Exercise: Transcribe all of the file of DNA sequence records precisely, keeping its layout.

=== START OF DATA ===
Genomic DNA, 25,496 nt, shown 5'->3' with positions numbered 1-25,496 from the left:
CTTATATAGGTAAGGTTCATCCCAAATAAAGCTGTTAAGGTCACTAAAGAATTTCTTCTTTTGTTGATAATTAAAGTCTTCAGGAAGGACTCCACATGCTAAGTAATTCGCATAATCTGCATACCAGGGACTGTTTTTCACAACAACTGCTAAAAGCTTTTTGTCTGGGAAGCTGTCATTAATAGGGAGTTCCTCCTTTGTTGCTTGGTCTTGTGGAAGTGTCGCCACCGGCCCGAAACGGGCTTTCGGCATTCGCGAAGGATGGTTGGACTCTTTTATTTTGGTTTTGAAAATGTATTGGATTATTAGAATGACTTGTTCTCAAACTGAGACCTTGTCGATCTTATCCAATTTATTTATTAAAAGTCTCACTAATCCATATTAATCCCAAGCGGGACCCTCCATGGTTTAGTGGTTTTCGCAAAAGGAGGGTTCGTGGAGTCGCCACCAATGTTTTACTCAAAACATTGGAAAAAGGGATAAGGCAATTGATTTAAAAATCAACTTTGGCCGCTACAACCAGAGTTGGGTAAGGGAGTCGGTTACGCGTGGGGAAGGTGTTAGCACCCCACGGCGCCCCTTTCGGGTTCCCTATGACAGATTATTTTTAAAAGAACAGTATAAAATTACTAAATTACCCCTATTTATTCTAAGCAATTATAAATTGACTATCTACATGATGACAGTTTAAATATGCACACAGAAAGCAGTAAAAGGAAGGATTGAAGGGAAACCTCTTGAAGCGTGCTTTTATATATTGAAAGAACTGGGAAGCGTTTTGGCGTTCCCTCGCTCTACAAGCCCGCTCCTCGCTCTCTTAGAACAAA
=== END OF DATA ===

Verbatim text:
Genomic DNA, 25,496 nt, shown 5'->3' with positions numbered 1-25,496 from the left:
CTTATATAGGTAAGGTTCATCCCAAATAAAGCTGTTAAGGTCACTAAAGAATTTCTTCTTTTGTTGATAATTAAAGTCTTCAGGAAGGACTCCACATGCTAAGTAATTCGCATAATCTGCATACCAGGGACTGTTTTTCACAACAACTGCTAAAAGCTTTTTGTCTGGGAAGCTGTCATTAATAGGGAGTTCCTCCTTTGTTGCTTGGTCTTGTGGAAGTGTCGCCACCGGCCCGAAACGGGCTTTCGGCATTCGCGAAGGATGGTTGGACTCTTTTATTTTGGTTTTGAAAATGTATTGGATTATTAGAATGACTTGTTCTCAAACTGAGACCTTGTCGATCTTATCCAATTTATTTATTAAAAGTCTCACTAATCCATATTAATCCCAAGCGGGACCCTCCATGGTTTAGTGGTTTTCGCAAAAGGAGGGTTCGTGGAGTCGCCACCAATGTTTTACTCAAAACATTGGAAAAAGGGATAAGGCAATTGATTTAAAAATCAACTTTGGCCGCTACAACCAGAGTTGGGTAAGGGAGTCGGTTACGCGTGGGGAAGGTGTTAGCACCCCACGGCGCCCCTTTCGGGTTCCCTATGACAGATTATTTTTAAAAGAACAGTATAAAATTACTAAATTACCCCTATTTATTCTAAGCAATTATAAATTGACTATCTACATGATGACAGTTTAAATATGCACACAGAAAGCAGTAAAAGGAAGGATTGAAGGGAAACCTCTTGAAGCGTGCTTTTATATATTGAAAGAACTGGGAAGCGTTTTGGCGTTCCCTCGCTCTACAAGCCCGCTCCTCGCTCTCTTAGAACAAA